Generally speaking, acquisitions fall under two categories – those that are used to increase a business’ market reach and efficiency, and those that are used to fill gaps within a company’s service set. However, while the logic behind acquiring other companies is widely understood, the results can often fall short of the mark.
Having been on both the buying and selling side of a number of acquisitions, I know they’re tricky at the best of times, requiring strong negotiation skills and mutual cooperation.
There’s also a lot of work involved in identifying possible targets, trying to find acquisitions that could provide the best fit. Yet above all that, if there’s anything I’ve learnt, it’s the importance of integration throughout the entire process.
It’s easy to fall into the trap of being overly protective of brands, particularly when the vendor has a personal attachment to the business being acquired. But, while it’s right to be sensitive, buyers must remember that they’re not looking to merge and ‘add-on’ functions – they are looking to embed acquisitions into their business’ fabric to become extensions of the brand.
To give you an example, I once worked for a brand called 1st The Exchange with N4 Solutions, formerly known as companies 1 Software, The Exchange and N4 Solutions.
The name gives you a good indication of how the business operated – three brands, with their separate company cultures and behaviours, continuing as they had always done, making for an extremely fragmented business model with little consistency. In the Sunday Times ‘Best Companies to Work For’ league table in 2010, the company ranked second to last out of all that applied.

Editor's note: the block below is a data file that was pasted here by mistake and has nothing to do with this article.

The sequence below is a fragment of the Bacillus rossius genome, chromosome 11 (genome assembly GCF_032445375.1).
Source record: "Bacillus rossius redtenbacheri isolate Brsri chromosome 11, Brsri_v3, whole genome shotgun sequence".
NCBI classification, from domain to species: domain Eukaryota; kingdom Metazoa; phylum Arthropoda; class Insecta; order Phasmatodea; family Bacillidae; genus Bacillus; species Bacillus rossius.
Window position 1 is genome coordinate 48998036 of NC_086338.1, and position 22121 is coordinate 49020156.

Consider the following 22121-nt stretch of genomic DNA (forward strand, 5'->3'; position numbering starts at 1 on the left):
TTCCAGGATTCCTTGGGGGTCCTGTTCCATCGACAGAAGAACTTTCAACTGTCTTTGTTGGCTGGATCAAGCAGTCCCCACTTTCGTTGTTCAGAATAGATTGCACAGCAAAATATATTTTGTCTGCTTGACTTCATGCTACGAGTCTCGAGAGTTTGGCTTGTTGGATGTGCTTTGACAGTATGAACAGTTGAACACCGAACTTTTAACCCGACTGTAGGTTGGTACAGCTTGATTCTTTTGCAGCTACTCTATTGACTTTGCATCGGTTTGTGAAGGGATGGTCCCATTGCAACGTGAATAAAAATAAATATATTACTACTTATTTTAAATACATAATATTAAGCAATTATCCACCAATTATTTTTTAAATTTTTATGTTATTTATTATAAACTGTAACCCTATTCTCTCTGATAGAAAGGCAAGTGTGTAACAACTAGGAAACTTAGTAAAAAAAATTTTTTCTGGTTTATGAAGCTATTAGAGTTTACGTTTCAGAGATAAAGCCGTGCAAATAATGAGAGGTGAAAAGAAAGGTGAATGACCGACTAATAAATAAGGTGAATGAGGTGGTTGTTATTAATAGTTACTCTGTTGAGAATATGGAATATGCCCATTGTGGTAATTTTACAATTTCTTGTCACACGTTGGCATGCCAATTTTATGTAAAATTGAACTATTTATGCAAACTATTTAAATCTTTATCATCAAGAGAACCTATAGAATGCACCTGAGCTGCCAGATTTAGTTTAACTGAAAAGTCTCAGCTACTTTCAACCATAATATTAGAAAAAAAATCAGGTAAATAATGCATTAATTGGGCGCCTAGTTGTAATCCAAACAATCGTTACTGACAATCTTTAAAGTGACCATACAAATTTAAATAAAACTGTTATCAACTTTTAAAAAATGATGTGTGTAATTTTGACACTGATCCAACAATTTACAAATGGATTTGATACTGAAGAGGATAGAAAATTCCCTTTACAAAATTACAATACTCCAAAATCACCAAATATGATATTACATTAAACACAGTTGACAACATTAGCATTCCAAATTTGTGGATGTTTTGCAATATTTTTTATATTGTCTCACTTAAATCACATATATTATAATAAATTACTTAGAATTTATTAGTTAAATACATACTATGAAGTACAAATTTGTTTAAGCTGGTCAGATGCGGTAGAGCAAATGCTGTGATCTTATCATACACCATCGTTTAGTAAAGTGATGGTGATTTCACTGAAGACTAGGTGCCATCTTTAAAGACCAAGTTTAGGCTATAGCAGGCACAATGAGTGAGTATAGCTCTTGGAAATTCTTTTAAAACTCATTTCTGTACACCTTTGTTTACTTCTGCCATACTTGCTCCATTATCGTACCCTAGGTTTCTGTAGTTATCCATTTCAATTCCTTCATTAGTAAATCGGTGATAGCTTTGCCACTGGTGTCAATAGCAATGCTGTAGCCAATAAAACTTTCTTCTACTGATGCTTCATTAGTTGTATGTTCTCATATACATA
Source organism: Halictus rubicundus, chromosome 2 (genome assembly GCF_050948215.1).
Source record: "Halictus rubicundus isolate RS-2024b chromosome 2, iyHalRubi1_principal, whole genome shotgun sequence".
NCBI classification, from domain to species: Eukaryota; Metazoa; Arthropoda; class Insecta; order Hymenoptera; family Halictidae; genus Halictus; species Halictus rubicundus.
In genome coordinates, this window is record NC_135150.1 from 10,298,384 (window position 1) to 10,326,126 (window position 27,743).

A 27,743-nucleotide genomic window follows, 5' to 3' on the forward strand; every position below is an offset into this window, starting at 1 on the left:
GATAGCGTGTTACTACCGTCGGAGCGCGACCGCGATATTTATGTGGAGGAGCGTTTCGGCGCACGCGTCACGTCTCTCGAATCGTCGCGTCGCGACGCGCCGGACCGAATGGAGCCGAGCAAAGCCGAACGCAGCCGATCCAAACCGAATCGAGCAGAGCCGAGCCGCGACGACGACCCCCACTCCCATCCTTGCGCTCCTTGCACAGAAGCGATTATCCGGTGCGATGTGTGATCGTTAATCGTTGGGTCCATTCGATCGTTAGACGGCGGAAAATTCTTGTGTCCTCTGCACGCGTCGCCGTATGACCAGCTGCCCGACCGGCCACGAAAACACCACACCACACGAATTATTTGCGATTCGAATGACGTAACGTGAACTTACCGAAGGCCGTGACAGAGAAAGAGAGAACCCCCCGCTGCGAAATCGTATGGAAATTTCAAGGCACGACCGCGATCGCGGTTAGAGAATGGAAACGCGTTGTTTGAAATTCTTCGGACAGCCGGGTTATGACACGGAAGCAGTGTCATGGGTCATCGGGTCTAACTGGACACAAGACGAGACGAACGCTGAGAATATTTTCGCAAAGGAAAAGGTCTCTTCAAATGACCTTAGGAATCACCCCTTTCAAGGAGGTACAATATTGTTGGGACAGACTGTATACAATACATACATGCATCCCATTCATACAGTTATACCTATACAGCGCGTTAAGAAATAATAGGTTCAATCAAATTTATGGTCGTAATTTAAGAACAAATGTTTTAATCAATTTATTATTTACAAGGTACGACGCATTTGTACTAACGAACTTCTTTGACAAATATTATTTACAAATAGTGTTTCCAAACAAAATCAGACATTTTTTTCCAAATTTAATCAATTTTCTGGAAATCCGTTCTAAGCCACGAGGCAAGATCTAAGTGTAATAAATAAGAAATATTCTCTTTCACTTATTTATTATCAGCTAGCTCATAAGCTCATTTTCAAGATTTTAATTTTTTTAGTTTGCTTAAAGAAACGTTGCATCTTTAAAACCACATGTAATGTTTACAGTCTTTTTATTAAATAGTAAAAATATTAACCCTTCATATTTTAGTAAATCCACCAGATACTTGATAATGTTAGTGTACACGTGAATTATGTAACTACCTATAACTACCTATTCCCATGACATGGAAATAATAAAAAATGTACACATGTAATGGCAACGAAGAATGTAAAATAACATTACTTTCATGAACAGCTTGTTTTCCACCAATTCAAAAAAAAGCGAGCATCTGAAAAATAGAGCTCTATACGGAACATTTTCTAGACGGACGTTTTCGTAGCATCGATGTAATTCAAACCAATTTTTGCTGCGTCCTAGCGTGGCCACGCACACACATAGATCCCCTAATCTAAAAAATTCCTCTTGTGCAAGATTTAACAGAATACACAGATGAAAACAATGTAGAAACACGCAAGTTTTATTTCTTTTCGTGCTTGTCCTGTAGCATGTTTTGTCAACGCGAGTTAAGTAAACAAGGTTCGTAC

The first thing I did when I arrived was to study the services the company offered, mapping out the full product line to uncover where there were overlaps – it was an exciting business that touched almost every aspect of the financial services supply chain, providing solutions for brands like Nationwide and Barclays that enabled them to sell a variety of financial products, but there was no clarity. We worked hard on company culture and structure, implementing a number of cultural development programmes and, of course, renamed the business to Avelo. Thanks to the new approach to integration, within two years, the company leapt to just outside the top 100 places to work for and, more recently, sold for £210m.
Of course, it would have been much easier if integration had started from the moment the various transactions had been agreed. So, to anyone looking to make an acquisition, make sure you have a clear plan in place as to what an acquired business will bring to your company, and exactly how it will fit into your existing business model.
If you’re absorbing a similar company to yourself, how can you capitalise on economies of scale and make savings? If the company you’re buying is from a different background, how do their services fit into your overall growth strategy – if you picture your company in five years’ time, does their acquisition help you get closer to that goal? There can be no bulking up for bulking up’s sake alone.
It also helps if you find vendors that promote similar cultures and values to your own – that will make the transition period easier as operations are transferred, as well as making the acquisition seem less like a takeover and more like the path towards a business’ evolution.
There is no ‘one-size-fits-all’ solution to acquisitions, but there are a few key challenges that should be considered as part of any approach, integration being number one on the list. Ultimately, it’s those that fully consolidate all areas of their business that will be best positioned to grow and cater to customer needs, while those that don’t risk losing more through an acquisition than they gain.
By Chris Noblet, CEO at risk management software provider, Rivo.